|Sustainable weight loss begins in your head and is furthered in the gym.|
Probably the most important paper comes from Elizabeth Vaughan, and Craig A. Johnston from the Baylor College of Medicine in Boston (Vaughan. 2015). Their message is clear: Behavioral change will top weight loss as a goal in clinical practice if the goals are sustainable weight loss and significant health improvements.
Or, in the scientists' words, "in a society that highly values numerical targets, it is easy to forget the need to keep the focus on and encourage behavioral changes" (Vaughan. 2015). In their review Vaughan and Johnston do yet also refer to the findings of studies such as the REGARDS study of which the authors say that they "do not decrease the importance of striving for numerical goals", but rather "emphasize the importance of the behaviors needed to reach those numerical targets" (Vaughn. 2015). Obviously, prioritizing "behavioral change" over "weight loss" as a primary goal is not the only scientifically proven advise today's SuppVersity article has to offer. Here's more:
- Regular high intensity interval training will protect you from getting obese in the first place - That's at least what the impressive data from the Hubei University of Education suggests (Shen. 2015). In their study, Shen et al. evaluated the efficacy of mild-intensity endurance, high-intensity interval, and concurrent exercise on preventing high-fat diet-induced obesity.
Their comparison of constant mild intensity (40 min/day | HE), interval exercise consisting of successive 30 s periods at heavy intensity interspersed by 10 s recovery under sedentary conditions (HI) and a combination of both protocols (HC) and their comparison to the effects of the obesogenic diet on sedentary mice on high fat diets (HS) and sedentary mice on a regular diets (CS) leaves little doubt:
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What they found, i.e. that plasma short-chain acylcarnitine species (SCAC) were higher in the obese subjects, while the amino acids glycine, histidine, methionine, and citrulline were lower in skeletal muscle of obese subjects, clearly indicates that the people who are already obese have an "unfair" disadvantage when it comes to building muscle and losing fat. The idea of a lean bulk does thus appear hilarious and should not be undertaken by someone who is still sign. overweight.
This is specifically true in view of the fact that several studies indicate that unfit, obese people can significantly improve their body composition, sometimes even gain muscle while they are dieting... well, as long as they stick to the previously referenced recommendation to make lifestyle changes that include taking up a regular exercise regimen that includes 2-3 resistance training workouts per week.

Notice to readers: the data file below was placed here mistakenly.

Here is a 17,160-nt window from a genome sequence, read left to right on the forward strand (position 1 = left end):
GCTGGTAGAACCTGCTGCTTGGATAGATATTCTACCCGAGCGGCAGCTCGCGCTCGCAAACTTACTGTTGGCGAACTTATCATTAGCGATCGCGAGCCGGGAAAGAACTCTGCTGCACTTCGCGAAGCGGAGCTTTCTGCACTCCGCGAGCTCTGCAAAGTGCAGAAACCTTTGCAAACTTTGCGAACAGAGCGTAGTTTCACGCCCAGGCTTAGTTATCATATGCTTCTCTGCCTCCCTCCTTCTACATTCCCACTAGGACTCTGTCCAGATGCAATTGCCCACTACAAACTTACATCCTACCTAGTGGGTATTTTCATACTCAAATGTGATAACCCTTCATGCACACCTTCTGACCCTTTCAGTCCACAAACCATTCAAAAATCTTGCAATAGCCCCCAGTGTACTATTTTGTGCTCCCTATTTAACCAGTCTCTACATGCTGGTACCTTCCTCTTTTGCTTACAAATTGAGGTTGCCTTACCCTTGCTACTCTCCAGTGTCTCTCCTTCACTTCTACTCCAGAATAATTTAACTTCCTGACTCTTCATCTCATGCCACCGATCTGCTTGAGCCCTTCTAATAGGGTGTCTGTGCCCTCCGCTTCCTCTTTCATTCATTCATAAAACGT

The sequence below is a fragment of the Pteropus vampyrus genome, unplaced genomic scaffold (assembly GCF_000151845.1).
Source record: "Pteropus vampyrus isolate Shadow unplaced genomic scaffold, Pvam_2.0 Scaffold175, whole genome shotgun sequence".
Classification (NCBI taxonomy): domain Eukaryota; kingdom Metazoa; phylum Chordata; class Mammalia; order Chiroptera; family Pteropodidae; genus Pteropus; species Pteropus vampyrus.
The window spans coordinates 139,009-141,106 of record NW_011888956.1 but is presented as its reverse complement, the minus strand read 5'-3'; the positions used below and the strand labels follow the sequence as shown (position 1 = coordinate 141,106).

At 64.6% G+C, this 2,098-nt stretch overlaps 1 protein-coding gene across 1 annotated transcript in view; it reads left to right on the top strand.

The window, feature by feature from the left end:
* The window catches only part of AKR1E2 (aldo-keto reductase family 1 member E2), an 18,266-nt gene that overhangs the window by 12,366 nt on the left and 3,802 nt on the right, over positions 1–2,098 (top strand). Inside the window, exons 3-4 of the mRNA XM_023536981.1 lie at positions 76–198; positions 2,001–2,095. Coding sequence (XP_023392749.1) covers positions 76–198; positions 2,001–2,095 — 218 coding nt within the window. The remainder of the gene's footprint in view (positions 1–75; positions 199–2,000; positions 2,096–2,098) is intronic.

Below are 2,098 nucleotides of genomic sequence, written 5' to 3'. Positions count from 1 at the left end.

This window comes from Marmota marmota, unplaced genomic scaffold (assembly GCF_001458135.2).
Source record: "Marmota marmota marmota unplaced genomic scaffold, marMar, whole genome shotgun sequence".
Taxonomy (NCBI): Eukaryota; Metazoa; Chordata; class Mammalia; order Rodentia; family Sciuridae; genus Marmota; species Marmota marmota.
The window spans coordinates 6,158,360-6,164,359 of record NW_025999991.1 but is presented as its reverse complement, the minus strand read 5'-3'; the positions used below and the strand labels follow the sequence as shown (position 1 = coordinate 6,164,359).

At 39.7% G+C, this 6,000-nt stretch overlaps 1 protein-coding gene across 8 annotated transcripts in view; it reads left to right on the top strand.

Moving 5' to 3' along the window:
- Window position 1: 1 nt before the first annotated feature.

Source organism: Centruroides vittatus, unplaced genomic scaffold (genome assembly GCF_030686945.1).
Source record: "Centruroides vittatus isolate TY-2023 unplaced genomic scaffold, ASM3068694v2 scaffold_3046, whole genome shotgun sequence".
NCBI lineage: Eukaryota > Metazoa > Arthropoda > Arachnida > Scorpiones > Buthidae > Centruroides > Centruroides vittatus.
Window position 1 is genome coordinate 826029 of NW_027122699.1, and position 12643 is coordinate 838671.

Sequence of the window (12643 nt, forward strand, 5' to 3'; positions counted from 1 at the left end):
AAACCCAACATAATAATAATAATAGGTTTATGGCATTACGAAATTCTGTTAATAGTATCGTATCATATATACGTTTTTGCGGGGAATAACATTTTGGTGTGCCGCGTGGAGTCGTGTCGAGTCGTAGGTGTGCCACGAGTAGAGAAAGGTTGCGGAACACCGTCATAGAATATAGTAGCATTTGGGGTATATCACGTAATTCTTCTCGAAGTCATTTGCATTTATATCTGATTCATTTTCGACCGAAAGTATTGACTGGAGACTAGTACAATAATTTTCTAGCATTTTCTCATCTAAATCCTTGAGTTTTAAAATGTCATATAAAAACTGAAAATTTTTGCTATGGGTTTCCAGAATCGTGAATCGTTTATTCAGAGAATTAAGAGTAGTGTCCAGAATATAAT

- If you want a woman to lose weight you have to increase her autonomous and intrinsic motivation for exercise, not necessarily by obviously "healthy" means body dissatisfaction can be an effective motor of change, too - The former is at least what Santos et al. found to be predictive of long-term (3-year) weight maintenance in pre-menopausal women from different BMI categories (Sontos. 2015). In their study only 10% of the women who had no intrinsic motivation were able to maintain a weight loss of 5% or more. In the motivated group, however, 41% were able to lose more than 5% of body weight and keep it off (for perceived barriers to working out the values were 5% vs. 22%).
Table 1: Descriptive statistics and bivariate correlations between study variables at 1-year assessment
and weight change at 3-year follow-up (Sontos. 2015).
What may also be noteworthy is that a negative body image, i.e. being dissatisfied with the way you look, is not, as you may expect, a general negative predictor of weight loss success. In a similar study by Feller et al. (2015) who analysed data from the German Weight Control Registry found that successful weight loss maintainers are not just characterized by a list of obviously healthy habits, but also by more concerns about shape and weight, greater binge eating frequency, and higher use of compensatory behaviors - one of which would obviously be intrinsically motivated exercise.
- Delezie, Julien, et al. "The nuclear receptor REV-ERBα is required for the daily balance of carbohydrate and lipid metabolism." The FASEB Journal 26.8 (2012): 3321-3335.
- Feller, Silke, et al. "What distinguishes weight loss maintainers of the German Weight Control Registry from the general population?." Obesity (2015).
- Hulver, Matthew W., et al. "Elevated stearoyl-CoA desaturase-1 expression in skeletal muscle contributes to abnormal fatty acid partitioning in obese humans." Cell metabolism 2.4 (2005): 251-261.
- Santos, Inês, et al. "Predicting long‐term weight loss maintenance in previously overweight women: A signal detection approach." Obesity (2015).
- Shen, Youqing, et al. "Effect of different exercise protocols on metabolic profiles and fatty acid metabolism in skeletal muscle in high‐fat diet‐fed rats." Obesity (2015).
- Vaughan, Elizabeth, and Craig A. Johnston. "Weight Loss Versus Behavioral Change as the Primary Goal in Clinical Practice." American Journal of Lifestyle Medicine (2015): 1559827615579166.
- Wing, Rena R., et al. "Frequent self‐weighing as part of a constellation of healthy weight control practices in young adults." Obesity (2015).